Apprentice to My Own Competition

My day? Well it began at 4:30 AM, when I awoke with my host, indulged in an hour of reading and discussion, drove 30 minutes to the gym, worked out for an hour, showered, bumped into two celebrities on our way out, and walked two blocks to the CNN building, conveniently located at the corner of Cahunga and Sunset Boulevard in L.A., where, I’m now stationed for the next two days. I’m not bragging. I’m just saying. Honestly, if I had been on my own, I would have gotten up an hour later and went to bed an hour earlier. I’m merely making a point about successful people and their habits. You see, I’m conducting an experiment regarding best practices, personal environments, and their immediate results on one’s life, and I couldn’t think of a better place to do this than Los Angeles; the land of amazing opportunities and tremendous missteps. So, the people I’ve surrounded myself with for this experiment work directly with the richest, most famous and most elite of the world. The best of the best, and we bumped into two of them on our way out of the gym.

Whether you’re competing with others or yourself, life, is a competition. It’s difficult and rarely clean, and if you want to be the best, it helps to surround yourself with the best people.

Even stars need influence, and besides, you don’t know what you don’t know. Take Frank Lloyd Wright for example. In 1932, he began to take on talented apprentices due to his recent lack of spark and professional progress. His work with these genetically anointed apprentices led to what many deem to be the greatest piece of architecture in modern history, the Fallingwater House. Yet, even his plan for re-discovering architectural genius was externally inspired. It was his wife, Olgivanna’s idea.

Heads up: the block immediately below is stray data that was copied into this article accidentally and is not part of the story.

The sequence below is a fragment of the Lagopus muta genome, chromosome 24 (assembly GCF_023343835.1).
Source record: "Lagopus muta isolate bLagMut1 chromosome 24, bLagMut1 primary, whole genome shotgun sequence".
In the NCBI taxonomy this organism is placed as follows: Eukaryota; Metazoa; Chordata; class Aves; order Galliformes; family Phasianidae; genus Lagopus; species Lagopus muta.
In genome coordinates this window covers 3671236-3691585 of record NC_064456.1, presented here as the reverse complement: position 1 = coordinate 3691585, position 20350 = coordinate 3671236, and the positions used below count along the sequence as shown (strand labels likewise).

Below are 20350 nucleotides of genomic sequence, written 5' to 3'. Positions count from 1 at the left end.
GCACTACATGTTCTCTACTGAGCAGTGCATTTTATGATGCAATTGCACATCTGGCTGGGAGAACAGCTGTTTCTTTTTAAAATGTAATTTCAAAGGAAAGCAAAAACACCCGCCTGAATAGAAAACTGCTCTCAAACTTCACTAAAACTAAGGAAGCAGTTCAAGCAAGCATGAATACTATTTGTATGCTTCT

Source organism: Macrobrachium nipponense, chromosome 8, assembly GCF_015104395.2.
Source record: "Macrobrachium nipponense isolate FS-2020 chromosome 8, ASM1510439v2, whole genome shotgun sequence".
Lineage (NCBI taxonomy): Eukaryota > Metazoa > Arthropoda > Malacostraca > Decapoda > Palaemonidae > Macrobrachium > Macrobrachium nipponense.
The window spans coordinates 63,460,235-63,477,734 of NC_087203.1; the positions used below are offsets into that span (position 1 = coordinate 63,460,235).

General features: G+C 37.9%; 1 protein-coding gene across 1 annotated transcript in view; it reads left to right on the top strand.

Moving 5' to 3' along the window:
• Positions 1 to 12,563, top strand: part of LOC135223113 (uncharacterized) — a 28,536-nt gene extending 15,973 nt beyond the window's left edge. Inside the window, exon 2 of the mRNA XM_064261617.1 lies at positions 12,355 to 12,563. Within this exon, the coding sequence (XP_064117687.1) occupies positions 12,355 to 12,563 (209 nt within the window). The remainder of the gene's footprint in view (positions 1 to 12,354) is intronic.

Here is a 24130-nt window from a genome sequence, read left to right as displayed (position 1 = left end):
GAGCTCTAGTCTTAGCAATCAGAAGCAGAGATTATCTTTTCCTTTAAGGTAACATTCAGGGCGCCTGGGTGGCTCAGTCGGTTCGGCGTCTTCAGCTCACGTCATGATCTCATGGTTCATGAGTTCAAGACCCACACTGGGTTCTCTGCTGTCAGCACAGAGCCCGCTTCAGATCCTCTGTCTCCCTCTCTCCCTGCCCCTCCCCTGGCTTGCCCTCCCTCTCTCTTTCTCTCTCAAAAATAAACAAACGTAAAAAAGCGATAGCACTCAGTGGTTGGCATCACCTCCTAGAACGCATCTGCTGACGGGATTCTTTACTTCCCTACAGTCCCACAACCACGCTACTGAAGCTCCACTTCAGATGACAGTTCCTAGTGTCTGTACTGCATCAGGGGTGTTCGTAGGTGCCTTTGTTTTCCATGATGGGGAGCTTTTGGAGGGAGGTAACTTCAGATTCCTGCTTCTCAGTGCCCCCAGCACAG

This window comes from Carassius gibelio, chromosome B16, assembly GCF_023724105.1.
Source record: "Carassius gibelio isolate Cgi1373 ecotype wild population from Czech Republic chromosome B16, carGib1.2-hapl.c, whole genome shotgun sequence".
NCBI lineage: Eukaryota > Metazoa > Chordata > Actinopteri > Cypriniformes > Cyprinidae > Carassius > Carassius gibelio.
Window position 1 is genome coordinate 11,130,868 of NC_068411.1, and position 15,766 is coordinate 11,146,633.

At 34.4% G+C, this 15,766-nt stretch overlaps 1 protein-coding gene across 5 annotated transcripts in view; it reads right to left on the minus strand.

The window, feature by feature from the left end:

According to Charles Duhigg, author of The Power of Habit: Why We Do What We Do in Life and Business, in 1994, Harvard conducted a study where they examined people who radically transformed their lives. We’re talking about a complete makeover here; lazy, good for nothing, two timing, four flushing, waste-of-spaces suddenly getting fast tracked to partner, and deserving it. And guess what Harvard attributed this new found success to? Social immersion in groups of people who made change feel possible. That’s it.

But for good measure and originality, I’d like to spice things up a bit and sprinkle a little friendly competition into this recipe for success. While Mike Tyson has been quoted saying many things, he once graced the world with the following enlightening words, “No one wants to get up at four and run when it’s pitch-dark, but it has to be done. The only reason I do it so early is because I believe the other guy isn’t doing it and that gives me a little edge.” But remember to keep it friendly, because “a rising tide lifts all boats.” So, get out there and get better.‍‍‍

You Don’t Have Time For Balance

You don’t have time for balance.

That’s right. You heard me. All that stuff about how you gotta balance your work life and home life is garbage.

Now, I know what you’re thinking. Of the two of you reading this, one of you is saying, “Y‍‍‍eah! That’s right, man. I’m never gonna get anywhere if I take my foot off the throttle. Work while the other guy is sleeping. That’s how I get ahead.” And the other one of you is saying, “Hold on there, buddy. I have a family. Balance is important. I refuse to be a workaholic, gain-the-whole-world-lose-my-soul kind of guy.”